Martin Luther King’s birthday is one of the major holidays of the year. Why? There are several possible reasons ranging from the enjoying the year’s first three-day weekend to taking advantage of the great sales. But the most probable reason that the King holiday is one of “the majors” is because Dr. King was a giant in American history. In fact, Dr. King was also a giant in world history and a titan in the international arena.
People spend the King Holiday in different ways. Here are a few suggestions for “saving” the day rather than “spending” it.
Watch A King (or Civil Rights) Movie
Do you like to watch movies? There are plenty of movies about Martin Luther King. One of the best is called King (1978), which aired as a three-day television miniseries Dr. King was brilliantly portrayed Paul Winfield. Cicely Tyson played Coretta Scott King. This movie showed the highlights of King’s career. Great performances and a great story!
For those who like documentaries, the PBS produced a highly acclaimed series about the Civil Rights Movement called Eyes on the Prize. This famous series on DVD teaches about various aspects of the Civil Rights Movement: the activists, the marches, the speeches, the events, and the laws. This is one of the best films ever made about this turbulent time!
Read Books written by Dr. King
Many people prefer reading books to watching movies. Or they enjoy books in addition to movies. Martin Luther King wrote many excellent books. Focusing on his life story are The Autobiography of Martin Luther King and The Testament of Hope. They both read very well and transport the reader into the mind of this great man.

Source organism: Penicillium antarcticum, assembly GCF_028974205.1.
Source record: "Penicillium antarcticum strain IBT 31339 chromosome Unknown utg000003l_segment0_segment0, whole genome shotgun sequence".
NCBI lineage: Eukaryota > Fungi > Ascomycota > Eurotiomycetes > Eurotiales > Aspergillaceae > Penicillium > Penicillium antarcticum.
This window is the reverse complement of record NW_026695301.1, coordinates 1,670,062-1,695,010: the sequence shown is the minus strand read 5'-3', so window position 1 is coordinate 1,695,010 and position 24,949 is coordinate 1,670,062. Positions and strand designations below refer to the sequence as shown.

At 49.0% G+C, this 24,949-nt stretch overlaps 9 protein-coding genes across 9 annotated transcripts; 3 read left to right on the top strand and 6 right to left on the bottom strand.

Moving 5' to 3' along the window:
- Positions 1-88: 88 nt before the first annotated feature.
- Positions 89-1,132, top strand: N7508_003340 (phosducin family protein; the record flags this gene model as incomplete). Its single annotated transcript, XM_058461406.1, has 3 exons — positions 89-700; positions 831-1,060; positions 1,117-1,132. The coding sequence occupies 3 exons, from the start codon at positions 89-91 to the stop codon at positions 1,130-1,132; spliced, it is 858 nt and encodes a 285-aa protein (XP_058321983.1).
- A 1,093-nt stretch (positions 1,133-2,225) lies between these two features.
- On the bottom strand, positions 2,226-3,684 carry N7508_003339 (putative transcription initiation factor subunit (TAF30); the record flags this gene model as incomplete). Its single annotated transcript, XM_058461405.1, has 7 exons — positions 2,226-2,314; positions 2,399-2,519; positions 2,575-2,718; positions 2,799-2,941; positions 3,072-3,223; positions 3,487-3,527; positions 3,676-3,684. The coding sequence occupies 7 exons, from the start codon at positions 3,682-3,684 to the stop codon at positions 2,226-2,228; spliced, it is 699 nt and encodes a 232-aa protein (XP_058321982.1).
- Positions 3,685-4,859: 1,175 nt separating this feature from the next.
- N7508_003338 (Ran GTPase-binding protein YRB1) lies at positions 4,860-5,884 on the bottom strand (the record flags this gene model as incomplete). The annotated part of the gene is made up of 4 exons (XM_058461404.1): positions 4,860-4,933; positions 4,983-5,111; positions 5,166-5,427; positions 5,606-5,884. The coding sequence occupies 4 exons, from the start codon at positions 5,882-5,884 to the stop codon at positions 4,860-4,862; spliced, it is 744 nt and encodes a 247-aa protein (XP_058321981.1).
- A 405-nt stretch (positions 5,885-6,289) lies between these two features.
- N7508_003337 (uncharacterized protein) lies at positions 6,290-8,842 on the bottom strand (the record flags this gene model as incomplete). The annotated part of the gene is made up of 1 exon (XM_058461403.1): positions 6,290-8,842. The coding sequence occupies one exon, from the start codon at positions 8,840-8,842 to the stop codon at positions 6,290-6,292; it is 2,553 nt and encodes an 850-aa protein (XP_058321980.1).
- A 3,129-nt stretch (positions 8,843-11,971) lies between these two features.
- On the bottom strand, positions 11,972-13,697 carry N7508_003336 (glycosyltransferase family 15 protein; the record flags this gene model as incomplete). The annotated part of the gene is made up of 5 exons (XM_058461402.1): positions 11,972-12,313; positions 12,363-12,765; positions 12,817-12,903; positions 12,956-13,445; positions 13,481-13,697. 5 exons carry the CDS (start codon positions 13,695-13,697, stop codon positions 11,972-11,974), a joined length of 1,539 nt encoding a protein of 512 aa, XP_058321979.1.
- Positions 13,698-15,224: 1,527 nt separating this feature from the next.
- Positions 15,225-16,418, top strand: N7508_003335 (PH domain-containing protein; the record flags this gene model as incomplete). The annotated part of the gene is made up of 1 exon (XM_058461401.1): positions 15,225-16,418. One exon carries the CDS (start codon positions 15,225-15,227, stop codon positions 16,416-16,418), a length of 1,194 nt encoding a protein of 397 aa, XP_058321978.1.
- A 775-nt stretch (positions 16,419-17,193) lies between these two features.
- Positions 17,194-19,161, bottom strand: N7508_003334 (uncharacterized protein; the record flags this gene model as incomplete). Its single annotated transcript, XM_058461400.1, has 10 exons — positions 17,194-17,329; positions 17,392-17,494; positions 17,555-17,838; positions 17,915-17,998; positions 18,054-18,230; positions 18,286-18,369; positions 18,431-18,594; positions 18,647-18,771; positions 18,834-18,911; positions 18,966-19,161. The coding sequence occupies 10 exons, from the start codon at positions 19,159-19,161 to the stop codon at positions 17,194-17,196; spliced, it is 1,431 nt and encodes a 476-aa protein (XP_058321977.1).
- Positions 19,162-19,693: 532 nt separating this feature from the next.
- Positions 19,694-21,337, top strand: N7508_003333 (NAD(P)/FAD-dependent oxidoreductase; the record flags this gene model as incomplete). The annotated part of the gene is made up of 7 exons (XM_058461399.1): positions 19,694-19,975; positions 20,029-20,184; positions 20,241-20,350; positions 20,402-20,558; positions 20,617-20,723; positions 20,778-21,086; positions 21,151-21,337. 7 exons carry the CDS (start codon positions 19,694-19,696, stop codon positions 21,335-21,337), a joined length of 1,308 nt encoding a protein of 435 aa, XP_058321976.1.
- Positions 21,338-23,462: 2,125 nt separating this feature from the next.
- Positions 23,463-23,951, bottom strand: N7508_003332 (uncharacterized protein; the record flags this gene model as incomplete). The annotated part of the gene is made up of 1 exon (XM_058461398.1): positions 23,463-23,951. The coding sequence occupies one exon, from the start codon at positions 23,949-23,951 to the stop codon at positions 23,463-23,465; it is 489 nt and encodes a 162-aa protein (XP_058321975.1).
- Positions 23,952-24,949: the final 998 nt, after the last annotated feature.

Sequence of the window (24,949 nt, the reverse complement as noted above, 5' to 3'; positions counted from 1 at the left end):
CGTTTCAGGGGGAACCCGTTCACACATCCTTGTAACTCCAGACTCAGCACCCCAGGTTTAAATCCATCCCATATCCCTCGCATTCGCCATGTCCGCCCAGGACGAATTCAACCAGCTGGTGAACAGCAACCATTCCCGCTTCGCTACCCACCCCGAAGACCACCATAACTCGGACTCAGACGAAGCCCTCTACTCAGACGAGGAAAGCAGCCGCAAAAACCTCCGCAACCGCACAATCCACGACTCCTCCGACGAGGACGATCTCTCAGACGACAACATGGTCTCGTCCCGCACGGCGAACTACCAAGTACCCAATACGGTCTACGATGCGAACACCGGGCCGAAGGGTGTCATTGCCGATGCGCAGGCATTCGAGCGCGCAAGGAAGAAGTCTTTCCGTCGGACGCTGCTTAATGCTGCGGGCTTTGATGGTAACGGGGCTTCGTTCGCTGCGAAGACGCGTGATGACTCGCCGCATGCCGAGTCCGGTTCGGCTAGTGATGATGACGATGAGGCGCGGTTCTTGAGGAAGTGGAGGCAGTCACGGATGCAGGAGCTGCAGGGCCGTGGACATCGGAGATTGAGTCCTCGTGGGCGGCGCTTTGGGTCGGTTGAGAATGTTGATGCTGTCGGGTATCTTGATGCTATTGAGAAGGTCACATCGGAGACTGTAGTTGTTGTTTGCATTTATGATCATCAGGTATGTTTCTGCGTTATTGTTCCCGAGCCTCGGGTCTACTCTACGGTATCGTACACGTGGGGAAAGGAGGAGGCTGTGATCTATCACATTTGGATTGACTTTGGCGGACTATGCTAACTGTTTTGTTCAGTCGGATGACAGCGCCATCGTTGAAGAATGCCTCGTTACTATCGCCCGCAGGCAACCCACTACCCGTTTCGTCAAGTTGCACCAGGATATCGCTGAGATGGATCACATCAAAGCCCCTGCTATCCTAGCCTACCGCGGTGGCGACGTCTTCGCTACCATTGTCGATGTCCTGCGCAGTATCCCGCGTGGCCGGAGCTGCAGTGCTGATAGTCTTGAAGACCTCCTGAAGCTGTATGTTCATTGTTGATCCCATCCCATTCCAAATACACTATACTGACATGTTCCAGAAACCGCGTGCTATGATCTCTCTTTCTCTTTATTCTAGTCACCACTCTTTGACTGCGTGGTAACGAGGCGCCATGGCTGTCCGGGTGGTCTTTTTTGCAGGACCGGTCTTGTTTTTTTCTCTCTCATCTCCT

For a book about his philosophy and theories later in his career, read Where Do We Go From Here: Chaos or Community? Excellent book about social and economic change that should be required reading.These books are great to read during the King weekend.
Don’t forget to read Let the Trumpet Sound, you will never forget it.
Watch a King Speech
Dr. King wrote many excellent books. However, he reached many people through his speeches on civil, social, and economic rights. Beginning his career as a Baptist preacher, he was a moving and captivating speaker. So, watching his famous “I Have a Dream” speech is a very appropriate and interesting way to spend and commemorate his holiday. Many of his speeches can be found on the Internet in full text or full-text form or video.
Attend a Rally
Many cities around the country are having rallies on various issues related to civil rights or social reform. This is also a historically appropriate way to commemorate King’s birthday and the civil rights movement, which was based on nonviolent activism.
Read What King Read
To learn about a person, it is important to read not only what he or she wrote, but also what he or she read. And Dr. King was a great reader! His favorite: Henry David Thoreau, particularly the brilliant and quotable book, Walden. Dr. King was also a great admirer of Mahatma Gandhi and he, undoubtedly, read Gandhi's autobiography. Thoreau provided King’s philosophical basis while Gandhi provided his mechanism of nonviolence for social change.
Be a Dreamer
Dream pages are pages where a person writes down his or her vision for the ideal future. The vision could be personal, for the country, or even for the world. Here is the opportunity to envision the perfect world. There are no limits—just imagination! This fun activity is done in many schools so that children can understand that the first step toward change is to “see” it in their own minds. Action is the next step. Making dream pages is a great way to honor the memory of Dr. King. And kids love it!
Happy MLK Day!
The Martin Luther King holiday is a great time to reflect on how U.S. society (and, indeed, the world) has changed in just a few decades. But more change is needed. It is also a time to honor today’s heroes that are continuing to work for justice and equality.
Honor Dr. King. Support today’s activists for peace. And remember to dream!